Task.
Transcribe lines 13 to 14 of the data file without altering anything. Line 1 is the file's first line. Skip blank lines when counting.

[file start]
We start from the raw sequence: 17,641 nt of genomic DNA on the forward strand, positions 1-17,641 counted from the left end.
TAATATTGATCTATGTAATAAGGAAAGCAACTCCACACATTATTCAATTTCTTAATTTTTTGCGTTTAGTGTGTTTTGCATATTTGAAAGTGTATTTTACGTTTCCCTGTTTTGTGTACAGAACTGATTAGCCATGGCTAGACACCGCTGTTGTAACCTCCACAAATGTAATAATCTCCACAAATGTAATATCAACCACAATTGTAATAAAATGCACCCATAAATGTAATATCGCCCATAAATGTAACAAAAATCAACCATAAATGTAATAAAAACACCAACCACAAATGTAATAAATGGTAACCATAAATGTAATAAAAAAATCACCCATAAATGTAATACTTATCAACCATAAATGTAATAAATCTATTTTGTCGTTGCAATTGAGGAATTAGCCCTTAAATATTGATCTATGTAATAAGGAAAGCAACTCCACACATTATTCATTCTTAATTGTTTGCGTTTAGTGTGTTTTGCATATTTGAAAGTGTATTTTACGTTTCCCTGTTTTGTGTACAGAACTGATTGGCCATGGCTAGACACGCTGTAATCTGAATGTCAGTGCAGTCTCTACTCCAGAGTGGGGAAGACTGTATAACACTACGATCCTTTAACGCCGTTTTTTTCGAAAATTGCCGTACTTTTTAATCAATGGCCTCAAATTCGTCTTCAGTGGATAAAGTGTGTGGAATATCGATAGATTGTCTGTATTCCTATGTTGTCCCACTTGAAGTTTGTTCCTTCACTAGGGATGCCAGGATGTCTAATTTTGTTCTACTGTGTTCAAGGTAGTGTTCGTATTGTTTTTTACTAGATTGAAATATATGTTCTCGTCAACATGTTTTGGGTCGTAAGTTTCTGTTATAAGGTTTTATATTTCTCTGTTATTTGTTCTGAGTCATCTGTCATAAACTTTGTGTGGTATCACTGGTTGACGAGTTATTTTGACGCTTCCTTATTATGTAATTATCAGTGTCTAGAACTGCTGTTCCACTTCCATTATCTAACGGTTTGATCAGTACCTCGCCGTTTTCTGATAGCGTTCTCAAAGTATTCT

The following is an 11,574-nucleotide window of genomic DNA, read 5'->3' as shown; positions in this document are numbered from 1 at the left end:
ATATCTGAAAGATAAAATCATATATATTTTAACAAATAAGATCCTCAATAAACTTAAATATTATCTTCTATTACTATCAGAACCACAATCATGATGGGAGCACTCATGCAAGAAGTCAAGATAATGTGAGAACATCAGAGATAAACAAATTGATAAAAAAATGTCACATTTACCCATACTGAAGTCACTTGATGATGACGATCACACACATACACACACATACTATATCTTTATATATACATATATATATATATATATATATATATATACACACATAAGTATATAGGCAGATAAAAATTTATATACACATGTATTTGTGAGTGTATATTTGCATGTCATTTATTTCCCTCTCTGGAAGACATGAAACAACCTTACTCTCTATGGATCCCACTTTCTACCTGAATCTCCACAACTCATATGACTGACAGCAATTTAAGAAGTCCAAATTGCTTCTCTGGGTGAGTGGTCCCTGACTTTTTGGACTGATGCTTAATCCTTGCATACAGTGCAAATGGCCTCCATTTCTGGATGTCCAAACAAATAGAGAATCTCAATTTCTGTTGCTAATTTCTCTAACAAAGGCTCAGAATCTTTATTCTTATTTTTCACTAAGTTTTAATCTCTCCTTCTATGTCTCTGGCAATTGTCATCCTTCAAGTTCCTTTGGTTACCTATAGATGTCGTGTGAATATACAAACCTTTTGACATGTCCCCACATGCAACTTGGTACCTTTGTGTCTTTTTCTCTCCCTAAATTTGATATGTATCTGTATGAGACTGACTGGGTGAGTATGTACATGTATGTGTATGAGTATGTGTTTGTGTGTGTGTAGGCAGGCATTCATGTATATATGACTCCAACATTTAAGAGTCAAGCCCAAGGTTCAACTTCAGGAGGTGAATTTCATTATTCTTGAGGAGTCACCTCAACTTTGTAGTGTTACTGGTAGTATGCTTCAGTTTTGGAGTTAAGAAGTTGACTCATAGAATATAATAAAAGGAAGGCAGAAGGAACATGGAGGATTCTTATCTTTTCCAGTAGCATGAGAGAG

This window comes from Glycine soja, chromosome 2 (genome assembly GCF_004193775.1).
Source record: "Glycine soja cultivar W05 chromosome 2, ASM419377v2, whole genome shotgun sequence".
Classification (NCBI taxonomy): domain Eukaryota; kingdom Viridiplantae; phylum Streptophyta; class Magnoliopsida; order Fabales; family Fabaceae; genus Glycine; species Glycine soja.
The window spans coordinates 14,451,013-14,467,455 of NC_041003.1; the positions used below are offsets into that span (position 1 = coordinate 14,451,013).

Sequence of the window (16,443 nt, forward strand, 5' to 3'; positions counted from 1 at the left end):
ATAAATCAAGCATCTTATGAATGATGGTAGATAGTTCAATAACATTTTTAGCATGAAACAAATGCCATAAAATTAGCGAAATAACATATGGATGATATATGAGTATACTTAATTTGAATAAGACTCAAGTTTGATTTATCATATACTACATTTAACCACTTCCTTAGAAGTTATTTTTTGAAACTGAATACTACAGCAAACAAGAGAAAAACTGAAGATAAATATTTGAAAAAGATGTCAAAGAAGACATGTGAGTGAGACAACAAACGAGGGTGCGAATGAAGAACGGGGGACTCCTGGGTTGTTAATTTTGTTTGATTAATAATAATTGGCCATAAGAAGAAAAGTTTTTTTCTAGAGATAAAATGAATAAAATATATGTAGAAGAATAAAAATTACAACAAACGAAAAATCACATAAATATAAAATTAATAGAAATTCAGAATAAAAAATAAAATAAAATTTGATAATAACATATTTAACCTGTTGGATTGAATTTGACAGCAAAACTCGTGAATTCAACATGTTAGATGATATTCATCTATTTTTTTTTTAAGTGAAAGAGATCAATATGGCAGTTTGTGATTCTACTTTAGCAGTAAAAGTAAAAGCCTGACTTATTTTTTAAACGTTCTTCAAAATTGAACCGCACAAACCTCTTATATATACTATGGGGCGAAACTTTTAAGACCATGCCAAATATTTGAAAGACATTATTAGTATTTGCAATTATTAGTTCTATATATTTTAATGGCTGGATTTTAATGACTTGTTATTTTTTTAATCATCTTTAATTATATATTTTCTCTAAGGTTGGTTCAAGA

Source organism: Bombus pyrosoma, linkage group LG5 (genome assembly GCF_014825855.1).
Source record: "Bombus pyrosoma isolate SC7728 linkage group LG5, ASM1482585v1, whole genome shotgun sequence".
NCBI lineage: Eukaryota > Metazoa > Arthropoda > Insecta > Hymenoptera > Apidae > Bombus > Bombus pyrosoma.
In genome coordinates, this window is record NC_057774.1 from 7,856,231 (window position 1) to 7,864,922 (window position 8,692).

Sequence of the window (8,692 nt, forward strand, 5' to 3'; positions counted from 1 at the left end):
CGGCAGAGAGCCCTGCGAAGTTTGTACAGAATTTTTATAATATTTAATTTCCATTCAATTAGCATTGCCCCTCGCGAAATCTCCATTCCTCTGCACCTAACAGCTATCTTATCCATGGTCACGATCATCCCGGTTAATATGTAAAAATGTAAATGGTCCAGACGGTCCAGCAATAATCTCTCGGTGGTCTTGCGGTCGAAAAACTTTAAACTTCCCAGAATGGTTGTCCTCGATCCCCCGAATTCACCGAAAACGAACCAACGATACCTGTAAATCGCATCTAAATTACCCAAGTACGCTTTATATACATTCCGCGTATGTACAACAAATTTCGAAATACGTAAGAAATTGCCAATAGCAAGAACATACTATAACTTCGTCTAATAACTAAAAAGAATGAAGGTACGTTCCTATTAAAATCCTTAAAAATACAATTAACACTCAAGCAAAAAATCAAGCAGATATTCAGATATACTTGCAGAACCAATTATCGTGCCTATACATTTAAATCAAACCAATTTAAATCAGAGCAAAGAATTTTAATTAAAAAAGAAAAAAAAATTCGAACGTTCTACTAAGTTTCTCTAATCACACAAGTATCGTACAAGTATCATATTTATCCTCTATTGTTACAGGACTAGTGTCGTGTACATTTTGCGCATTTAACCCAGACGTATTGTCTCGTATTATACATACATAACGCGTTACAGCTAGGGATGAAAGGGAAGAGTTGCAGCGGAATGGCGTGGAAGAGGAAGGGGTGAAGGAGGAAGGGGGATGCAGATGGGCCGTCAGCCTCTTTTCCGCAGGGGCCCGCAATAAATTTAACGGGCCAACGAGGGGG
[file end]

NCBI lineage: Eukaryota > Metazoa > Arthropoda > Insecta > Hymenoptera > Apidae > Bombus > Bombus pyrosoma.
In genome coordinates, this window is record NC_057774.1 from 7,856,231 (window position 1) to 7,864,922 (window position 8,692).